Editorial: SUNY-Albany must stop doing Monsanto's work
Monsanto, hamstrung for years by researcher David Carpenter's testimony, gets help from his university to silence him.
Manufactured doubt. Companies have used this time-worn tactic to stop policy and stymie public health improvements for decades.
You don't need facts or expensive science to stop change. You just need to cast doubt in the public's mind.
That's what Monsanto is doing today to one of the nation's preeminent researchers on PCBs, or polychlorinated biphenyls. Unfortunately, the company is being aided and abetted by the researcher's home institution, the State University of New York at Albany.
This cannot stand.
David Carpenter is a public health physician who has spent his career researching the impacts of pollutants on the brain, particularly PCBs and their effect on IQ.
Carpenter played a major role in the creation of the School of Public Health as a partnership between the University at Albany and the New York State Department of Health. He helped establish the school's Institute for Health and the Environment.
Along the way, he became a devastating expert witness for those suing Monsanto for alleged health impacts due to PCB exposure. Monsanto was the primary U.S. manufacturer of PCBs until they were banned in the U.S. in 1979.
PCBs remain prevalent in the environment today and are linked to many health effects, including cancer, reduced IQs in children and asthma.
Last year, a law firm that has represented Monsanto in pollution cases sent three public records requests to the University at Albany regarding Carpenter’s service as an expert witness.
Monsanto has every right to request those records. Scientists doing controversial pollution or climate change research at public institutions or with public funding have often found themselves deluged with such requests from those who object to their findings.
The university's response is the issue.
Carpenter says he was placed on “alternate assignment” in response: Barred from his office and laboratory, prohibited from teaching, initially forbidden all contact with his students.
In addition to leaving Carpenter's seven Ph.D students and numerous undergraduates in the lurch, the university officials cast a pall of doubt on Carpenter – doubt that Monsanto has wasted no time exploiting.
Last week Bayer, parent company of Monsanto, filed an emergency motion in a pending case where Carpenter testified on behalf of the Saint Regis Mohawk Tribe, who allege increased risk of cancer due to PCB exposure. "The university’s disciplinary investigation of Dr. Carpenter," the motion states, "is critically material to the jury’s determination of Dr. Carpenter’s credibility and bias."
To be fair, the university is in a tough spot: It cannot speak publicly about specific personnel issues, and its policies and obligations under the open records law compel it to be fair to all parties.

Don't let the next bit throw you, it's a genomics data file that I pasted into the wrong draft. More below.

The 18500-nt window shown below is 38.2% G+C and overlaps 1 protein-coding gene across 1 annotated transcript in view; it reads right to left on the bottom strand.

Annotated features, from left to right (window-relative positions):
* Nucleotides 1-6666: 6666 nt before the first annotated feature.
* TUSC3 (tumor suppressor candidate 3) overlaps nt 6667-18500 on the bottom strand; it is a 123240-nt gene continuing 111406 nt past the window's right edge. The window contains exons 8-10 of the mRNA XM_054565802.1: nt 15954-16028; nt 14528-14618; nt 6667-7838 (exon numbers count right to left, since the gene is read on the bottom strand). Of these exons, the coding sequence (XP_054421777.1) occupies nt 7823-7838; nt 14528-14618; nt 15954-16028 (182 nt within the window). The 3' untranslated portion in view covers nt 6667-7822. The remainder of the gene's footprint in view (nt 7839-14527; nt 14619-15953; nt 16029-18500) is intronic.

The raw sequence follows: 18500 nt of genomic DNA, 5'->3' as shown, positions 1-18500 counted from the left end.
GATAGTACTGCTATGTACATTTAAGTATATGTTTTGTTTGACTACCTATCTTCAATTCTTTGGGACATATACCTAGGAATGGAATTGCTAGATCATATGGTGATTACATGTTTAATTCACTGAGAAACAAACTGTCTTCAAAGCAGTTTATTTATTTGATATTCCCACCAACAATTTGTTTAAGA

University spokesman Jordan Carleo-Evangelist emphasized that "alternate assignment is not disciplinary."
But the actions have effectively undercut Carpenter's ability to testify in the courtroom, and we urge the university to proactively and aggressively work to clear up this matter and remove any cloud from Carpenter's status.
"It's not about me," Carpenter told us. "It's about the power of (Monsanto) to discredit people who go up against them."
"It's not about me. It's about the power of (Monsanto) to discredit people who go up against them." – David Carpenter
Judith Enck, a former U.S. Environmental Protection Agency official who now teaches at Vermont's Bennington College and is leading an effort to restore Carpenter's reputation, said Bayer is using the university's actions to "discredit Dr. Carpenter and limit his role as an expert witness" in an important trial.
"It's reputational damage. … The university has created an atmosphere of uncertainty around him," Enck said.
Environmental Health Sciences, publisher of EHN.org and DailyClimate.org, has long defended scientists in similar situations. We urge our readers to take one or more steps to build pressure for change:
- Join the community supporting Carpenter by signing an online petition by Monday, Feb. 20 before noon ET (more than 1,200 have signed to date: it's officially a movement!),
- Write a letter of 250 words or less to the Albany Times Union (TULetters@timesunion.com),
- Share this editorial with University of Albany President Dr. Havidán Rodríguez (Presmail@albany.edu) and/or the chancellor of the SUNY system, John B. King Jr., (John.King@suny.edu).
Scientists spend decades painstakingly building expertise and reputations that can be destroyed with breathtaking ease.
The University at Albany, inadvertently or not, has helped Monsanto accomplish that aim. A researcher like Carpenter, who has devoted his life and career to improving our public health, deserves our support.
The editorial board of Environmental Health News and The Daily Climate provides a voice for science-based public policy, a healthier environment, and a reduction in environmental injustices.
The editorial board champions those principles without regard to partisanship and beholden to no individual, scientific society or political organization.
While the editorial board is an institutional voice, it is not the voice of the institution as a whole. It does not speak for the newsroom of these two publications.
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